Before OBD I
It’s safe to say we have come a long way in terms of technology; the rapid developments in the automotive industry and the increased complexity of cars have definitely updated the requirements of becoming a mechanic. Back in the 1980’s, you were a brilliant mechanic if you knew all the ins and outs of a vehicle. There were no electrical systems you had to worry about, only the knowledge of being able to find and fix any mechanical problems with the vehicle was necessary. Nowadays, many of the modern car faults you’ll find are linked to electrical systems.
OBD I Was Introduced
In the early 1980’s, a system referred to as OBD I (on-board diagnostics) was introduced and it was an automotive term that denoted a vehicle’s self-diagnosis and reporting capability. In simple terms, it’s a computerised system that monitors the performance of the major components in your vehicle, especially the ones that are responsible for regulating emissions. This meant that if any problems with the onboard systems occurred, the driver was notified with a warning light.
This innovation was the beginning of the use of electronic systems in vehicles and it was only going to progress from there, so it was important for mechanics and technicians to adapt and continue to learn as the industry grew.
During the mid to late 1990’s, OBD II was released and it was basically a more advanced version of OBD I, as it integrated Diagnostic Trouble Codes (DTC).
The role of DTC’s was to give a more accurate view of what system or component was facing problems so that the driver was aware of where the exact problem was originating from. This updated version of the OBD system required mechanics to become more educated in the different sensors and systems.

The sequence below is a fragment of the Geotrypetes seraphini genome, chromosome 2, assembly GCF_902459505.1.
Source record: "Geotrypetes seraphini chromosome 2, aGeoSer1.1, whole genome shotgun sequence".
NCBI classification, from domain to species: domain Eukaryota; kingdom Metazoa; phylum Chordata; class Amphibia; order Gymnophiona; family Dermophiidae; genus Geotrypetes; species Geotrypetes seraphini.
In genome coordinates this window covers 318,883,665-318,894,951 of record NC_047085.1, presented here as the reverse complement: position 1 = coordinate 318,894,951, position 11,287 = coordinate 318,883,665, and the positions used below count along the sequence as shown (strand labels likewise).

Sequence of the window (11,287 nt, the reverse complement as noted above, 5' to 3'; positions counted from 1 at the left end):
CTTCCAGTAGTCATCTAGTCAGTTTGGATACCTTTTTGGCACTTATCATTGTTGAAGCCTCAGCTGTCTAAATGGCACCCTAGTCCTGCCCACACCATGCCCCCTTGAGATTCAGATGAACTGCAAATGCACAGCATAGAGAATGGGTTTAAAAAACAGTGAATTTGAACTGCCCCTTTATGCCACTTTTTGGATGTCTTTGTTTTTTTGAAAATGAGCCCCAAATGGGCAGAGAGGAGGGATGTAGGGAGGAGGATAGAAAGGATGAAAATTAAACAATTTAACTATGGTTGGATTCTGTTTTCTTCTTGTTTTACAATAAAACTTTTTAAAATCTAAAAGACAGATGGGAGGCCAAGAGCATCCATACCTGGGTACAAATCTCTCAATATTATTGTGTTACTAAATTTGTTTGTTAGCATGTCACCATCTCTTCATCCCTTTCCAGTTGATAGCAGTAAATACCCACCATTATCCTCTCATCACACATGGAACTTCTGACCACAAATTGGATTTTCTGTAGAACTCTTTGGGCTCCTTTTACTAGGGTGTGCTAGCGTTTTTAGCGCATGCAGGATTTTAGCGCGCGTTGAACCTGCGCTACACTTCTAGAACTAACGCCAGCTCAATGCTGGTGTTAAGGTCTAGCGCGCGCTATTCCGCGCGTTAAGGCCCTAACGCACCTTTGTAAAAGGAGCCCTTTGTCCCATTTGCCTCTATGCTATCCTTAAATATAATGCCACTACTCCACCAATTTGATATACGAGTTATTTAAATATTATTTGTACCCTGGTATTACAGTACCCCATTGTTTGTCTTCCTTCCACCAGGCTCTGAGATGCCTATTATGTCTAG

From 1996, in the US it was compulsory that all newly manufactured vehicles had built in OBD II systems.
Nowadays, vehicles have a much more complex version of the OBD II system, as almost every component in a vehicle has an assigned sensor that will pick up any signs of an issue and even may be advanced enough to show how severe the problem is. For example, if your vehicle senses that the engine oil is either running low, the pressure is too low or the temperature is too high, the oil warning light will pop up on your dashboard, possibly alongside with the engine warning light, so that the driver is made aware and can get the problem diagnosed and fixed as soon as possible.
Why Is It Important For Mechanics To Remain Up-To-Date With Technology?
As the evolution of the automotive industry continues, mechanics must also evolve to keep up with this technological growth. However, with the sophistication of vehicles these days, modern car faults require a much more thorough insight of vehicles sensors, different systems, mechanisms and strategies. By working hard to keep up with the new technology, mechanics will prosper, as being able to diagnose and repair not only mechanical but also electrical modern car faults is a required expertise.
It’s tempting to have a go at diagnosing and fixing your own vehicle, but with the advancements and deep integration of mechanical and electrical systems of a modern vehicle, it may be more difficult than it would have been in the past. Modern car faults that occur will probably need specific tools and software to repair, so instead of facing the challenging and time-consuming task of trying to fix your own vehicle, you should allow experienced and skilled technicians or mechanics to handle it.
Speaking of skilled technicians and mechanics, at Sinspeed, we happen to have plenty of them ready for whatever problems that may need diagnosing and fixing. So, don’t hesitate to book your car in with us if any warning lights pop up on your dashboard, it’s better to be quick at finding the issue and repairing it before further damage is caused.